But for Solzhenitsyn, it would lead him to abandon atheistic Marxism and gradually becoming an Eastern Orthodox Christian.
In Daniel Defoe’s book, Robinson Crusoe (1719), after the title character, Robinson Crusoe, was wrecked on his lonely island, he took stock of his situation by drawing up two columns. One he called evil, the other good.
On the one hand he noted that he was shipwrecked.
On the other hand, he was thankful that he was still alive.
He noted that he was totally alone.
But he was thankful that he was not starving.
It was bad that he had no place to purchase new clothes.
But he was thankful that he was in a hot climate where it didn't matter all that much.
He noted that he had no weapons to defend himself.
But he was thankful that there were no animals on the island that would attack him.
By the way, the slave trader Robinson Crusoe ends up reading the Bible and becoming a Christian, thanking God for his fate in which nothing is missing except other humans.
When he rescues a man from the cannibals who would visit the Island from time to time, he names him Friday and converts him to Christianity. Now he has human companionship.
Eventually the Island, which he had named “Island of Despair” when he was shipwrecked, would become “my beloved Island”.
The point is, that no matter how bleak the picture may seem, when we are grateful for what is good, it can help us to regain a positive outlook and experience life in a positive way.
When we worship God and give thanks for all the good things, it allows us to see that most of the things that cause us to worry are not huge issues and it will help us to leave them in God's hands.
Instead of complaining about your salary, thank God for the fact that you even have a job.
Instead of yearning after a Mediterranean cruise, thank God for the fact that you are surrounded by opportunities to relax and enjoy, without having to travel far away.
When I am thankful, it brings contentment and peace to my heart.
The more genuinely grateful I am to God for the gift of my life, for my wife, for the measure of health I have, for my home, my ministry, my freedom, for my friends, for my children, the more peaceful I feel and the more able I will be to treat others right.
Think of what a genuine attitude of gratitude can do in relationships. Instead of wishing that your spouse or your kids or your parents were different, try thanking God for their good qualities.
You see, it is easy to get into the habit of taking one another for granted. The combination of passing time, familiarity, and the hustle and bustle of life makes us forget how special and valuable our loved ones really are to us and how much they bring and add to our lives.
Everyone loves to know and hear that they are appreciated and valued. In fact, when someone feels taken for granted, or under-appreciated, resentment and apathy are usually not far away.
A lack of gratitude toward others is a major factor in a relationship becoming stagnant and boring. Couples stop caring because they don't feel acknowledged or appreciated.
By expressing your feelings of gratitude you are reinforcing that the relationship is appreciated as a gift - something of great value.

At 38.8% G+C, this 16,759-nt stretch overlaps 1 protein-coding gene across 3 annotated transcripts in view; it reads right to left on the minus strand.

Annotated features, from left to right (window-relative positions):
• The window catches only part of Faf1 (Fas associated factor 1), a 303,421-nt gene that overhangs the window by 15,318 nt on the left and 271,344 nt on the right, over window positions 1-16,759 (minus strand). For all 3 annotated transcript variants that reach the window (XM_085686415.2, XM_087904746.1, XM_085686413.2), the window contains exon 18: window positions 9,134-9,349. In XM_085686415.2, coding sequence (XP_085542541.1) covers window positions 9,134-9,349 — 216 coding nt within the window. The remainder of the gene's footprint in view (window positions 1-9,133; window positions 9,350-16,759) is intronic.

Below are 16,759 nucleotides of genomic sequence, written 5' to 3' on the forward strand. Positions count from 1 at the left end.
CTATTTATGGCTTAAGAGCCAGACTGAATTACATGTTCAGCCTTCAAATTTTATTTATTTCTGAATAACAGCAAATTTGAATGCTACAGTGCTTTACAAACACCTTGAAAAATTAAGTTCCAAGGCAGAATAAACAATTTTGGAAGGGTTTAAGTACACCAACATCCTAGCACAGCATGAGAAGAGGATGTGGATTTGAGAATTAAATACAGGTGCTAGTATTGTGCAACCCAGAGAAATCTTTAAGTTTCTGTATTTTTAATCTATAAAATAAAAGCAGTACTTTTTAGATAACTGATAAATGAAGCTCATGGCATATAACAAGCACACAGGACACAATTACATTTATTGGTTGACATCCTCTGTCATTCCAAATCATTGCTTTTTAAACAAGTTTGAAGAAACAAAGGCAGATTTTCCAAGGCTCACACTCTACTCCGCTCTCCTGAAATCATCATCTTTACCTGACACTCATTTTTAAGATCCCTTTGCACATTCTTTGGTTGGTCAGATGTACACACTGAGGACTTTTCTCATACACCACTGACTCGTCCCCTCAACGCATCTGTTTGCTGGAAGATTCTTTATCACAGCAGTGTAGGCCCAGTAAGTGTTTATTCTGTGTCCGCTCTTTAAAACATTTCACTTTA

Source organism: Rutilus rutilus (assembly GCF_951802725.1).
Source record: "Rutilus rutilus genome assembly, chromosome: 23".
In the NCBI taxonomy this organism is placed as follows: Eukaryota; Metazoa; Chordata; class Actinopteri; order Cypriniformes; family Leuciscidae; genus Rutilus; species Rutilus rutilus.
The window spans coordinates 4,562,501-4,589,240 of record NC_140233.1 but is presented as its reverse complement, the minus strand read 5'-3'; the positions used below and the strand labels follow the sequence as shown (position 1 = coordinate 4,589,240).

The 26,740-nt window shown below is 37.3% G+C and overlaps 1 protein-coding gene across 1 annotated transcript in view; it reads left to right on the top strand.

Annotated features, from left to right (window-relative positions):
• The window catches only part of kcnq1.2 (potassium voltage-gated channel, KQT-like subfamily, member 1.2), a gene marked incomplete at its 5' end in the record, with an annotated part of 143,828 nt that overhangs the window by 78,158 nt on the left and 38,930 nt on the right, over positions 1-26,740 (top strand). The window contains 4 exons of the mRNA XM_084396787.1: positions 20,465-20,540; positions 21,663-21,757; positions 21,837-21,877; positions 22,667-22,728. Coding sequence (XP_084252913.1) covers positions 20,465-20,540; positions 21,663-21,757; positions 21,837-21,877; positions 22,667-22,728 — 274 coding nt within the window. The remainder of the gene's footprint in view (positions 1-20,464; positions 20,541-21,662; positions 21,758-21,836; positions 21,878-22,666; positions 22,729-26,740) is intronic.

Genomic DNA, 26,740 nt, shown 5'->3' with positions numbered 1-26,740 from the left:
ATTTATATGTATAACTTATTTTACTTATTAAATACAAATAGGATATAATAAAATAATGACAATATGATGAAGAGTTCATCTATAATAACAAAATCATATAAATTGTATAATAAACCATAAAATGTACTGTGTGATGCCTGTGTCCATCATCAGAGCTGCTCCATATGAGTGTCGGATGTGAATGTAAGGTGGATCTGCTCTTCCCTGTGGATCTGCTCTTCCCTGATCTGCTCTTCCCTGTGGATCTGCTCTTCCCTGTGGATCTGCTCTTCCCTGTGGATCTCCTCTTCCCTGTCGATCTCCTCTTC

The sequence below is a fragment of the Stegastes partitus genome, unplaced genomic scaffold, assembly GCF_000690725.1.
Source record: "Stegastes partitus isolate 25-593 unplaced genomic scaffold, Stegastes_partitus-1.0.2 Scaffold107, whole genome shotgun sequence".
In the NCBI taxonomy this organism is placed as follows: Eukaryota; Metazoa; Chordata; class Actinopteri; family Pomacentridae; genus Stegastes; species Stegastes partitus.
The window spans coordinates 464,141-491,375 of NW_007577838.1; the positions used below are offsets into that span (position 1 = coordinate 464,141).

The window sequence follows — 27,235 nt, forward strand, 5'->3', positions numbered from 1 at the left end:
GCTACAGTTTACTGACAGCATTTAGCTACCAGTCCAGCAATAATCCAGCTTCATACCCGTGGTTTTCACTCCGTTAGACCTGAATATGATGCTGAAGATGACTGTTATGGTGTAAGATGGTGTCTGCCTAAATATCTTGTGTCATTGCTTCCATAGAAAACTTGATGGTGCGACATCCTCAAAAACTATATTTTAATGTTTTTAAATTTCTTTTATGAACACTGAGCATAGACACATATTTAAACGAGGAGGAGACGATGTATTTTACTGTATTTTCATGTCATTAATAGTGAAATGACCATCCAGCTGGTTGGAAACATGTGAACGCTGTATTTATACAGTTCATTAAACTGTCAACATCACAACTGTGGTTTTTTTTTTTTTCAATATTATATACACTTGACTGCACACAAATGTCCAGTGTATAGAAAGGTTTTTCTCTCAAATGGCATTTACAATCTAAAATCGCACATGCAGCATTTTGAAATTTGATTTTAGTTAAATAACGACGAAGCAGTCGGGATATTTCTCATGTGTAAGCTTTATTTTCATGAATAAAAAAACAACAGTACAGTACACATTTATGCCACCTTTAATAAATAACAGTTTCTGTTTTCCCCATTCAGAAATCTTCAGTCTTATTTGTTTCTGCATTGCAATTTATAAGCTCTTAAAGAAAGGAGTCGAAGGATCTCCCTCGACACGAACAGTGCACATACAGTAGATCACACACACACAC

Gratitude is a powerful force that can eliminate and overcome most problems that exist in a relationships. In other words, you can make mistakes, as long as you remember to sincerely be thankful to the other person.
We should spend a moment every day thinking of someone to thank. It can be anyone. Someone who allowed you to merge into traffic, someone who held the door open for you, a physician who helped you get better, a kindness done by your spouse.
Invariably, when I think of one person to be thankful for, the image of another person pops into my head and then another and another.
When we make it a habit to be thankful to God for the people in our lives, then we will be on the look-out for what is right and beautiful in your relationships and that is what we will see and focus on.
So there are all kinds of benefits to being a person who is prays constantly with rejoicing and thanksgiving. A heart filled with thankfulness to God is calmer and more accepting toward life. It makes us more relaxed and peaceful. It is a proven fact that there is a direct relationship between those who take time out to regularly connect with God in a positive way in prayer and those who are much less likely to describe life and relationships as stressful.
So practicing the attitude of gratitude, genuinely taking time out of our every day to praise and thank God for His love, for all the good things in life, for our family or friends, for our home and the food we eat changes the focus to how blessed we are instead of all the negatives of life.
When times are difficult, giving praise reminds us that, despite the difficulty, we are indeed fortunate to be alive and to have all we do.
Let’s begin each day with rejoicing and thanksgiving, and end each day with rejoicing and thanksgiving. For the privilege of being alive, for the food on our tables, the clothes on our back, for parents and kids and friends and neighbours, for all that is ours and all that we have.
The more accepting of life I become, the more I become open to the moments of grace and beauty in my life.
The more I stop taking for granted God’s love and forgiveness, the good things in my life and my loved ones – the better my perspective on life will be and the greater my ability to actually admonish, encourage and help others.
So allow that attitude of gratitude and joy to bring out the best in you, to help you maintain your emotional bearing, and to touch and transform your relationships.
Beginning today and for the next three weeks (21 days) will I discipline myself ...
... to pray a minimum of three times a day, even if it’s just giving thanks at mealtimes?
... to make three entries in a gratitude journal once a day?
... to make a point of telling one person every day why I appreciate them?
 Cancer Ward
 According to Russian estimates, over 1 million people died. Non-Russian estimates range as high as 5 million to 12 million. About 14 million people passed through the Gulags from 1929 and 1953, with another 7 to 8 million being deported and exiled in remote parts of the USSR.
 Crusoe is a corruption of the German name Kreutzner.